Take it from a pro

Spring fly-fishing can be tough

The North Fork of the Gunnison flows brown and cold into the clear waters of the Gunnision River where they meet at the Gunnison Forks. Flows on the Gunnison Sunday had dropped to around 280 cubic feet per second before rising Monday to slightly above 300 cfs.

By Sunday afternoon, the weekend storm had blown through the Pleasure Park, leaving sunny skies, a crisp wind and higher flows on the North Fork of the Gunnison River.

After a day of rain and accompanying snowmelt, the streamflow gauge on the North Fork near Leroux Creek was reading around 240 cubic feet per second, not too high for wading anglers to reach the mainstem Gunnison above the Pleasure Park.

This gauge is just above the confluence of the North Fork and the Gunnison and it’s the gauge many anglers watch since it tells them if the North Fork is low enough to wade or if they have to take the long way around through Peach Valley and over the top by way of H75 Road.

Sunday the North Fork was streaming a ribbon of latte-colored water into the blue-green Gunnison. The smaller river still is low enough it gurgles when crossing the gravel bar at the confluence but this week’s rain may change that.

Flow on the Gunnison below the East Portal dropped to around 280 cfs this weekend before slowly rising above 300 cfs after more water was diverted last week into the Gunnison Tunnel for the Uncompahgre Valley Water Users Association.

Flows through the tunnel were raised to around 600 cfs to meet increased irrigation demands, said Erik Knight of the Bureau of Reclamation’s Western Colorado Area Office.

That made the already wadeable Gunnison even more so.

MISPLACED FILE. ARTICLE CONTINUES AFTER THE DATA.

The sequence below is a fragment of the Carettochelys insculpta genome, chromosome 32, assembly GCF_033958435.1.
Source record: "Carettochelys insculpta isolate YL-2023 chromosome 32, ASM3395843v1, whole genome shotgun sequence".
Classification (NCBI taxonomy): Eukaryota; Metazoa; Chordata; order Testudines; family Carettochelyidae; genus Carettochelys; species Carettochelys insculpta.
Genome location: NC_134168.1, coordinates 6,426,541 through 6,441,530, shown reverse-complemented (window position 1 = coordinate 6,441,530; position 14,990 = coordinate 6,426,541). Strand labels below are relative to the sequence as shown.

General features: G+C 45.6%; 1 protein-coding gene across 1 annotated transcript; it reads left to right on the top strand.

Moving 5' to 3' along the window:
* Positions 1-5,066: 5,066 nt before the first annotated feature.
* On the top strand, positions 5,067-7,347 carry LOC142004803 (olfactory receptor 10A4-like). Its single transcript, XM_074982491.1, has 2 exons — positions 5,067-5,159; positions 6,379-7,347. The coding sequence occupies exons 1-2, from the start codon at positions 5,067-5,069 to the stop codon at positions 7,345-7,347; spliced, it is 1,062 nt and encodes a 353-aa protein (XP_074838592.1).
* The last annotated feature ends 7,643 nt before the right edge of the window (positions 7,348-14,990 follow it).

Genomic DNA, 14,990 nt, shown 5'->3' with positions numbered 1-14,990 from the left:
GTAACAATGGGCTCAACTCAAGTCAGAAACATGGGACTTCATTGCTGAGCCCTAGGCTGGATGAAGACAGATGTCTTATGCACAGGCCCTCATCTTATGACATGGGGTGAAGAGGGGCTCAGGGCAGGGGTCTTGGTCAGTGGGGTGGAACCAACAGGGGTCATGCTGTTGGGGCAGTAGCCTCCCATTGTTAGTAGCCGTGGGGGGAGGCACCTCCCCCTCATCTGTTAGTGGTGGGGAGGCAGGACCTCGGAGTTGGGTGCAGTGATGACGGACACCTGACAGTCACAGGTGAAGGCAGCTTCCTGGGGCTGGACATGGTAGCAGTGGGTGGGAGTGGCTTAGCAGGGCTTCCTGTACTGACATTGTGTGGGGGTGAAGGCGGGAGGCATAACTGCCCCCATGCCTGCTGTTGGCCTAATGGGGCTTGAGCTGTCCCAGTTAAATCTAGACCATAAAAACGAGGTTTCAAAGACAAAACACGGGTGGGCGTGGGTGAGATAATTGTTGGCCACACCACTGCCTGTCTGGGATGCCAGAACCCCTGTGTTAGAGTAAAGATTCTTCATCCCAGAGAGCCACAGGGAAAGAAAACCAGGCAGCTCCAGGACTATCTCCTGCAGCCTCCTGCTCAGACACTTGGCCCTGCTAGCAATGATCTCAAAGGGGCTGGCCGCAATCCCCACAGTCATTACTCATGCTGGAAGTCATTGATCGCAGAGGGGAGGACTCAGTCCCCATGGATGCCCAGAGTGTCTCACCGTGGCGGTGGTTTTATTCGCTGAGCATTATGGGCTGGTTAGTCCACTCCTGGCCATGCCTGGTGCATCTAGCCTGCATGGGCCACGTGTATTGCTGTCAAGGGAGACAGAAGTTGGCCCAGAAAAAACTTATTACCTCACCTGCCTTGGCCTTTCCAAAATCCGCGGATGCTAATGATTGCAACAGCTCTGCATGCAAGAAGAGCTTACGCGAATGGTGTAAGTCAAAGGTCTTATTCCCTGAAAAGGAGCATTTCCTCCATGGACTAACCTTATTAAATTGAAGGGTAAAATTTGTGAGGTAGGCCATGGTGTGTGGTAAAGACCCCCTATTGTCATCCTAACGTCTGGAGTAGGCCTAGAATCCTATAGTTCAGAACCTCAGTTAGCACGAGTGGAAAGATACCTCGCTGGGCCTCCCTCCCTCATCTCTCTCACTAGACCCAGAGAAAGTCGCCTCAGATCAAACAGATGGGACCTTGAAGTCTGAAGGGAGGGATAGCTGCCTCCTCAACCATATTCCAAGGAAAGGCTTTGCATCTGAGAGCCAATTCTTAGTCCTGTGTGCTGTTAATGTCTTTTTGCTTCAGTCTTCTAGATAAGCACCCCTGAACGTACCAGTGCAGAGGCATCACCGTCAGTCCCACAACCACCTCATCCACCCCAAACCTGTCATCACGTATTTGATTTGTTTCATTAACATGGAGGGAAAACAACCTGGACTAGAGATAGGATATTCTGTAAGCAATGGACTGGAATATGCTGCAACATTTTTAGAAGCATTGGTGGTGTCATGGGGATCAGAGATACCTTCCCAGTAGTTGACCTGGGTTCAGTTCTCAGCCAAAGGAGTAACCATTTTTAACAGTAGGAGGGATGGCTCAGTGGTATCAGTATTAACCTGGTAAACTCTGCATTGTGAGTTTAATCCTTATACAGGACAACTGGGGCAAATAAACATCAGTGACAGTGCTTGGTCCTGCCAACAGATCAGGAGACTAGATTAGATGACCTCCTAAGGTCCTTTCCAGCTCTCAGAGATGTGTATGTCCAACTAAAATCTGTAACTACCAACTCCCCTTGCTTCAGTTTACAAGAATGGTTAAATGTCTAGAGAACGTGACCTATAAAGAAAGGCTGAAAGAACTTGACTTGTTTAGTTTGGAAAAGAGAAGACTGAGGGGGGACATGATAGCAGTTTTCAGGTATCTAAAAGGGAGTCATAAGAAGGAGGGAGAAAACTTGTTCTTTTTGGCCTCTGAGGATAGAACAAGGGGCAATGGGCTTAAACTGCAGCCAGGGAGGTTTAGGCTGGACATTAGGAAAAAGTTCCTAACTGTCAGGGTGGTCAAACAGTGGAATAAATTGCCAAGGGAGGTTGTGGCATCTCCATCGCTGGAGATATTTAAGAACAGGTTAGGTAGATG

As fishing guide Gale Doudy notes in the accompanying article, spring is a puzzling time for anglers encountering low, clear flows and a lack of noticeable hatches.

“You see that guy up there? He’s standing where he shouldn’t be, since that’s a spawning area, but even so, he shouldn’t just wade out into the river,” said Doudy, pointing at an angler about 200 yards upstream.

Spring fishing can be tough, said Doudy, a guide for Gunnison River Expeditions and whose house is on a hill overlooking the Gunnison.

“The water is shallow, the fish are incredibly spooky and there aren’t any hatches to give us clues on what the fish might be eating,” he allowed. “Streamers can work well this time of year but this is a nymphing river, and the better nympher you are, the more fish you’ll catch.”

When asked how long he has been fishing the Gunnison, Doudy took a minute to count the years.

“Well, I guess it’s about 50 years,” he said laughing. “It’s gone fast.”

Doudy is one of the better fly tiers in the area and this day found him searching the bushes near the confluence for signs of the black caddis hatch, a precursor of the summer dry fly season.

“It’s not long now,” Doudy said. “A few more days like this and the river will come alive.”

He said fly tiers and others interested in the Gunnison hatches should check http://www.gunnisoninsects.org.


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